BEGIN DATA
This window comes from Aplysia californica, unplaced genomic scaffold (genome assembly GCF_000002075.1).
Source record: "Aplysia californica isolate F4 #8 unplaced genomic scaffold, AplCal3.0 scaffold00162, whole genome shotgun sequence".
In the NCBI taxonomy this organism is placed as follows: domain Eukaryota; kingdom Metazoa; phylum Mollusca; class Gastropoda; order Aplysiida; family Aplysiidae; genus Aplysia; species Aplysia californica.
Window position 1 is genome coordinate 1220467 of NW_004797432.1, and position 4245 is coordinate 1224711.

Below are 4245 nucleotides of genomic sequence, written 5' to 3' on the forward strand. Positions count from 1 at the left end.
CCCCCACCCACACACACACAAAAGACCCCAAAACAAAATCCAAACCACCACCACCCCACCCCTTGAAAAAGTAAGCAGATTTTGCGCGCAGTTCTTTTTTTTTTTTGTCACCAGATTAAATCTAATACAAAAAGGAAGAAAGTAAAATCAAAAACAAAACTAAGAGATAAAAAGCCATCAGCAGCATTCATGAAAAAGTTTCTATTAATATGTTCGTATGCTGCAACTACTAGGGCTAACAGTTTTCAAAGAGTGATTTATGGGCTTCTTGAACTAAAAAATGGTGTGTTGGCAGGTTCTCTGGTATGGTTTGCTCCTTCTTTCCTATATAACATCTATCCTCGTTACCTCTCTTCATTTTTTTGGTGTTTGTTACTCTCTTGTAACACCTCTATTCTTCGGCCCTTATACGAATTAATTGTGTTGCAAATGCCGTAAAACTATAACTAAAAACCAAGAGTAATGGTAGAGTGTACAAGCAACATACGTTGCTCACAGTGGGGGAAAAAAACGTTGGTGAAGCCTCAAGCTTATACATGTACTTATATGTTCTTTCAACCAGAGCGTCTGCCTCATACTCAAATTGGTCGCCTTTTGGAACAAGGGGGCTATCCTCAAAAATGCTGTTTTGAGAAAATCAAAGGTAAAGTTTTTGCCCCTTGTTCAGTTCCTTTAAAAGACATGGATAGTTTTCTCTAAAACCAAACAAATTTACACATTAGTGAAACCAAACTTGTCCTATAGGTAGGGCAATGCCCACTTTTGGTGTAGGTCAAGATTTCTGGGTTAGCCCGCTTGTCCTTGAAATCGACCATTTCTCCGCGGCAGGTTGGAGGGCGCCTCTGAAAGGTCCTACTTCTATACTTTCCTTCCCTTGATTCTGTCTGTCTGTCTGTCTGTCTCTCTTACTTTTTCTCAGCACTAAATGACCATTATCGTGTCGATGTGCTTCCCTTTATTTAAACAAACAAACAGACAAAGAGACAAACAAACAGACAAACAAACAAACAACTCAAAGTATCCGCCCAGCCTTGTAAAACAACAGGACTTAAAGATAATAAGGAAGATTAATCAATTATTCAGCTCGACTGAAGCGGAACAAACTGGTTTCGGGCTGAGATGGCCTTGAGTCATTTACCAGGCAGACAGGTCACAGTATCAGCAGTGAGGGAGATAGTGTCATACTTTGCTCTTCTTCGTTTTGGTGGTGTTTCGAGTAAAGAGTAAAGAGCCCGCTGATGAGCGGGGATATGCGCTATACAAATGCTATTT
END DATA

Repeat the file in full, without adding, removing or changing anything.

This window comes from Aplysia californica, unplaced genomic scaffold (genome assembly GCF_000002075.1).
Source record: "Aplysia californica isolate F4 #8 unplaced genomic scaffold, AplCal3.0 scaffold00162, whole genome shotgun sequence".
In the NCBI taxonomy this organism is placed as follows: domain Eukaryota; kingdom Metazoa; phylum Mollusca; class Gastropoda; order Aplysiida; family Aplysiidae; genus Aplysia; species Aplysia californica.
Window position 1 is genome coordinate 1220467 of NW_004797432.1, and position 4245 is coordinate 1224711.

Below are 4245 nucleotides of genomic sequence, written 5' to 3' on the forward strand. Positions count from 1 at the left end.
CCCCCACCCACACACACACAAAAGACCCCAAAACAAAATCCAAACCACCACCACCCCACCCCTTGAAAAAGTAAGCAGATTTTGCGCGCAGTTCTTTTTTTTTTTTGTCACCAGATTAAATCTAATACAAAAAGGAAGAAAGTAAAATCAAAAACAAAACTAAGAGATAAAAAGCCATCAGCAGCATTCATGAAAAAGTTTCTATTAATATGTTCGTATGCTGCAACTACTAGGGCTAACAGTTTTCAAAGAGTGATTTATGGGCTTCTTGAACTAAAAAATGGTGTGTTGGCAGGTTCTCTGGTATGGTTTGCTCCTTCTTTCCTATATAACATCTATCCTCGTTACCTCTCTTCATTTTTTTGGTGTTTGTTACTCTCTTGTAACACCTCTATTCTTCGGCCCTTATACGAATTAATTGTGTTGCAAATGCCGTAAAACTATAACTAAAAACCAAGAGTAATGGTAGAGTGTACAAGCAACATACGTTGCTCACAGTGGGGGAAAAAAACGTTGGTGAAGCCTCAAGCTTATACATGTACTTATATGTTCTTTCAACCAGAGCGTCTGCCTCATACTCAAATTGGTCGCCTTTTGGAACAAGGGGGCTATCCTCAAAAATGCTGTTTTGAGAAAATCAAAGGTAAAGTTTTTGCCCCTTGTTCAGTTCCTTTAAAAGACATGGATAGTTTTCTCTAAAACCAAACAAATTTACACATTAGTGAAACCAAACTTGTCCTATAGGTAGGGCAATGCCCACTTTTGGTGTAGGTCAAGATTTCTGGGTTAGCCCGCTTGTCCTTGAAATCGACCATTTCTCCGCGGCAGGTTGGAGGGCGCCTCTGAAAGGTCCTACTTCTATACTTTCCTTCCCTTGATTCTGTCTGTCTGTCTGTCTGTCTCTCTTACTTTTTCTCAGCACTAAATGACCATTATCGTGTCGATGTGCTTCCCTTTATTTAAACAAACAAACAGACAAAGAGACAAACAAACAGACAAACAAACAAACAACTCAAAGTATCCGCCCAGCCTTGTAAAACAACAGGACTTAAAGATAATAAGGAAGATTAATCAATTATTCAGCTCGACTGAAGCGGAACAAACTGGTTTCGGGCTGAGATGGCCTTGAGTCATTTACCAGGCAGACAGGTCACAGTATCAGCAGTGAGGGAGATAGTGTCATACTTTGCTCTTCTTCGTTTTGGTGGTGTTTCGAGTAAAGAGTAAAGAGCCCGCTGATGAGCGGGGATATGCGCTATACAAATGCTATTT